After taking the keyboard apart, we are left with a green PCB and its metal support plate. The assembly job is clean and we can see Redragon applying clear lacquer over the vital parts of the assembly, probably to enhance their resilience against moisture and acids.

The heart of the Devarajas K556 RGB keyboard is branded as an eVision VS11K09A-1 – which, however, actually is a keyboard model number from another Chinese OEM. The actual manufacturer of the MCU is Sonix and the MCU itself probably is the SN32F248B. This MCU is very popular amongst Asian designers and manufacturers. It features a 48 MHz 32-bit ARM Cortex-M0 CPU, 8KB of RAM, and 64KB of Flash ROM, which generally tend to be enough for a gaming keyboard.

Software, Per-Key Quality Testing, Hands-on, & Conclusion
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  • YB1064 - Thursday, February 4, 2021 - link

    This is about $15 over-priced, but I'd take this over any "advanced" $200 keyboard.
  • lilkwarrior - Saturday, February 6, 2021 - link

    I strongly disagree. You get what you pay for in keyboards. This has no chance against a Kinesis Advantage 2, ErgoDex, Moonlander, & even a Logitech G Pro among many other "advanced" $200+ keyboards you claim are overpriced.

    The switches on this alone seems terrible vs Kailh Bronze, Kailh Jade, Glorious Panda, Gaterons, even Cherry's very own MX speeds.

    Most of the advanced keyboards you claim are overpriced enable you to switch out the switches for invaluable flexibility & far superior typing experiences.
  • Dolda2000 - Saturday, February 6, 2021 - link

    I heartily disagree again. While I can't speak for this particular keyboard, browsing the keyboards at local stores, it is clear to me that you don't "get what you pay for". Many of the most expensive keyboards offer nought apart from supposed good looks (supposed being the key word, unfortunately), and often come with either the same old tired Cherry MX switches, cheap clones thereof, or frighteningly often even worse things like so-called "memchanical" switches and laser-ablated ABS caps, despite often costing even more than a Unicomp keyboard including trans-continental shipping.

    It seems to me that the mechanical keyboard market has gone to utter trash, with literally every available brand seemingly just being in on it to milk hapless kids (or their parents) by adding more and more pointless RGB instead of actual good switches. Contrarily, the latest keyboard I got (after my most recent Unicomp board broke, again, RIP) was a relatively low-price board, and while I'm not impressed in the more grand scheme of things, it's still far superior to many of the keyboards I checked out for twice or thrice the price, so I can assuredly say that you don't get what you pay for.
  • Beaver M. - Sunday, February 7, 2021 - link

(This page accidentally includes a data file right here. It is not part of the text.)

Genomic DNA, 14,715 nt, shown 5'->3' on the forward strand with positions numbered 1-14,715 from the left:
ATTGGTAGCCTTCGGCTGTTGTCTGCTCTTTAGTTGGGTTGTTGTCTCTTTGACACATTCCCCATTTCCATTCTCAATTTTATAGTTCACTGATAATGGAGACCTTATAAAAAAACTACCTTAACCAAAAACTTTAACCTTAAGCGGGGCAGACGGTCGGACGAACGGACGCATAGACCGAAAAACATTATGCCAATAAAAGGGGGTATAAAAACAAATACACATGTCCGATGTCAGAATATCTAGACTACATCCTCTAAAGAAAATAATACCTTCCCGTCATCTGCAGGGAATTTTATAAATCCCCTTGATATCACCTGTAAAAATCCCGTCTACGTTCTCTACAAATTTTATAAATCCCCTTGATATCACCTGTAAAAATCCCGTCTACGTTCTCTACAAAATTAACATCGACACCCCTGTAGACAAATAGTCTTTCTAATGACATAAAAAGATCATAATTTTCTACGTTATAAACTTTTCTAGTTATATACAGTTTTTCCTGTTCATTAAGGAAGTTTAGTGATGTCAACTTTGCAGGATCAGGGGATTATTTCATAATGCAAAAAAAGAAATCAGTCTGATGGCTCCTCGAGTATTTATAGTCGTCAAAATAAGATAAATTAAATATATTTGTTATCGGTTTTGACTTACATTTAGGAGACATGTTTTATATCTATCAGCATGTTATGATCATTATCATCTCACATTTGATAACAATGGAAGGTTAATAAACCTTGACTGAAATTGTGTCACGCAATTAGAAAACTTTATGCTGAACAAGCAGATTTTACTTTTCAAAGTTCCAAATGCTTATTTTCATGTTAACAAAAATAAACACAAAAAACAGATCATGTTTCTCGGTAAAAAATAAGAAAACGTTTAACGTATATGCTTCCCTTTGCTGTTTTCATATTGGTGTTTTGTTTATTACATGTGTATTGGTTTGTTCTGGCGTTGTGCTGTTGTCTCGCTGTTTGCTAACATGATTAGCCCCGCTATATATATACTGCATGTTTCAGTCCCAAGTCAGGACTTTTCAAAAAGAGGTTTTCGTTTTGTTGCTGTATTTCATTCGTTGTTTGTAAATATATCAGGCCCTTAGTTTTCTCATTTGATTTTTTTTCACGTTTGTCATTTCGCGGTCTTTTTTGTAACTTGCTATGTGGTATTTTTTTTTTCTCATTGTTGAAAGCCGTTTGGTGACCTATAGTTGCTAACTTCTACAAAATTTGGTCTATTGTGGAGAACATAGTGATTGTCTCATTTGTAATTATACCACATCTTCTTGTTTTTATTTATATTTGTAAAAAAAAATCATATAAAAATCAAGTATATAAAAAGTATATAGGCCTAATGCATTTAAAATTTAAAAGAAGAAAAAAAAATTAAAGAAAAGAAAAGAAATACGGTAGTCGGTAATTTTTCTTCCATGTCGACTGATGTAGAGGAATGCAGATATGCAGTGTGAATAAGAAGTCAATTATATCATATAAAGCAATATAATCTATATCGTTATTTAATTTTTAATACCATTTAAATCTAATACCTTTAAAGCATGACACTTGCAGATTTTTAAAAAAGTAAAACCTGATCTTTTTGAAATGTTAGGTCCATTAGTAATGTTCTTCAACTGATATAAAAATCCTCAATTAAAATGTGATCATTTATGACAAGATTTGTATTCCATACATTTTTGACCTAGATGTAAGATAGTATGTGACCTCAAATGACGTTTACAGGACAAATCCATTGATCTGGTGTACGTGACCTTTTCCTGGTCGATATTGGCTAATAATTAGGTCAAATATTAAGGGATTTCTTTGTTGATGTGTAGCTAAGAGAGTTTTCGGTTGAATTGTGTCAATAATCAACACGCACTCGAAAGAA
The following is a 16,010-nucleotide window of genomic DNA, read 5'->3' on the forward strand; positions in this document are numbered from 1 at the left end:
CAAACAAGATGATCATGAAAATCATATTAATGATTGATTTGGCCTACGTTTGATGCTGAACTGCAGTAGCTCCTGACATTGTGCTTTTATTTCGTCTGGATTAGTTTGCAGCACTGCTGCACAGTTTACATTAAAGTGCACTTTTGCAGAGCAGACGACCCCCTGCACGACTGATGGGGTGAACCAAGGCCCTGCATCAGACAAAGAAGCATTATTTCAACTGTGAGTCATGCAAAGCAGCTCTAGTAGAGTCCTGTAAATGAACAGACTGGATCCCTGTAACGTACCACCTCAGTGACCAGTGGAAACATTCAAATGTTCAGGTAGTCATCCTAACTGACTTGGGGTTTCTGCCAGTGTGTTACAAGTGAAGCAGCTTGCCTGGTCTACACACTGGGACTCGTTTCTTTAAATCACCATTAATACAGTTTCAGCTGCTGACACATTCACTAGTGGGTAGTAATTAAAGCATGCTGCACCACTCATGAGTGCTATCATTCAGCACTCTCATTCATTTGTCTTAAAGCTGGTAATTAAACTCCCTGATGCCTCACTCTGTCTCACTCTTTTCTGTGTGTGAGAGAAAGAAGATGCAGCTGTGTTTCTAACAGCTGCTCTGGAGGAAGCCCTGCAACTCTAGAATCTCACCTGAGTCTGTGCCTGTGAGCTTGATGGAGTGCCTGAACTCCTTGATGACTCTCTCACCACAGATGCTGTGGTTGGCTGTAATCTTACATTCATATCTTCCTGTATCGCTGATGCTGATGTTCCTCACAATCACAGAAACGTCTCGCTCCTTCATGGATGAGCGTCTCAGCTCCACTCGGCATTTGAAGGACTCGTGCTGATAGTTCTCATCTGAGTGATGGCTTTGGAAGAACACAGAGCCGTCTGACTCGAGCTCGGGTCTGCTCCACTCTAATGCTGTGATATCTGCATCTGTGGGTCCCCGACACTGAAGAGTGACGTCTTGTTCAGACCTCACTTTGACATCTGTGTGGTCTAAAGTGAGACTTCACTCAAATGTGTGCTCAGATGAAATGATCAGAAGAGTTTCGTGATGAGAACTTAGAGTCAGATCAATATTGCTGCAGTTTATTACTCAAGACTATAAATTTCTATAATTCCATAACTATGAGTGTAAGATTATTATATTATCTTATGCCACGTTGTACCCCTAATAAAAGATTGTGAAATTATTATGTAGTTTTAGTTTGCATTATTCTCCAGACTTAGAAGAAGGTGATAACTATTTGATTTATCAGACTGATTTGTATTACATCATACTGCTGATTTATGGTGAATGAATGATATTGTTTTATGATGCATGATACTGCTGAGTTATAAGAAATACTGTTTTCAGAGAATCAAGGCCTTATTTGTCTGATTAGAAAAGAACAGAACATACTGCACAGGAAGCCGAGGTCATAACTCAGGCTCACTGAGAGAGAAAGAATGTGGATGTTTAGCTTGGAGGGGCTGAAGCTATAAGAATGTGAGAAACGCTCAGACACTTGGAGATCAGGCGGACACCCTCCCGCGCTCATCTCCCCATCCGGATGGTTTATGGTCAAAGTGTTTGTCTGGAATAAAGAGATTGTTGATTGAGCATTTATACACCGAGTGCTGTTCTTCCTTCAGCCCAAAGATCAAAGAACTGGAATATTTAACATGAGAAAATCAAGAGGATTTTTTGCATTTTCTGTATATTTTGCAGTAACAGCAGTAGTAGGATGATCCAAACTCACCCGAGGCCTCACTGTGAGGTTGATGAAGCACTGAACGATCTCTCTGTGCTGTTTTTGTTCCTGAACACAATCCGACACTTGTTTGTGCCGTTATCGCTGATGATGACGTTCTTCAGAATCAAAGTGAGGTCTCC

Kailh and Gaterons are among the worst you can get. They give out so quickly its unbelievable.
    I will never understand why they are hyped that much. Well, I do, but its shocking what money can buy nowadays.
  • Ebsolas - Sunday, March 7, 2021 - link

    I actually main this keyboard. I can confirm that it is in fact a pretty decent mechanical keyboard. The things you lose though with this is a detachable cord, and the RGB is baked in and can't be software controlled.

    At the very least it's a good beginner's mechanical keyboard for those who want a better experience without paying an arm and a leg.
  • tanino - Thursday, December 16, 2021 - link

    This is also my primary keyboard, I want to add that you can actually control the RGB through software however, Red Dragon has its own proprietary software for it.

    For the price its a very decent keyboard, easy to swap out switches and even the keycaps are fairly easy to replace should you ever want to get rid of the overly glossy keycaps.
  • Tunnah - Thursday, February 4, 2021 - link

    RGB looks very muted, against the rave aesthetic of high end Corsair. I dunno, if I buy an RGB keyboard I kinda want a seizure risk involved.
  • Operandi - Thursday, February 4, 2021 - link

    That type face is ugly AF, double for their software.

    Moreover "budget" products in what are inherently premium market segments never made much sense to me. Spend just a bit more and you get something much nicer.
  • Crazyeyeskillah - Thursday, February 4, 2021 - link

    Considering the fact that the keyboard market it almost as jammed up as the 'gaming chair' market of cookie cutter designs that don't actually offer any benefits over one another, I appreciate hearing respected feedback on the subtle, yet noticeable differences in brands and switches. I'm not a keyboard snob, as I've spilled more gallons of coffee on mine over the years to put the exxon valdeze to shame, I tend to like buying cheaper boards as they will inevitably vall into ruin by my hands at some point.
  • Threska - Monday, February 22, 2021 - link

    Looks like someone needs a keyboard skin.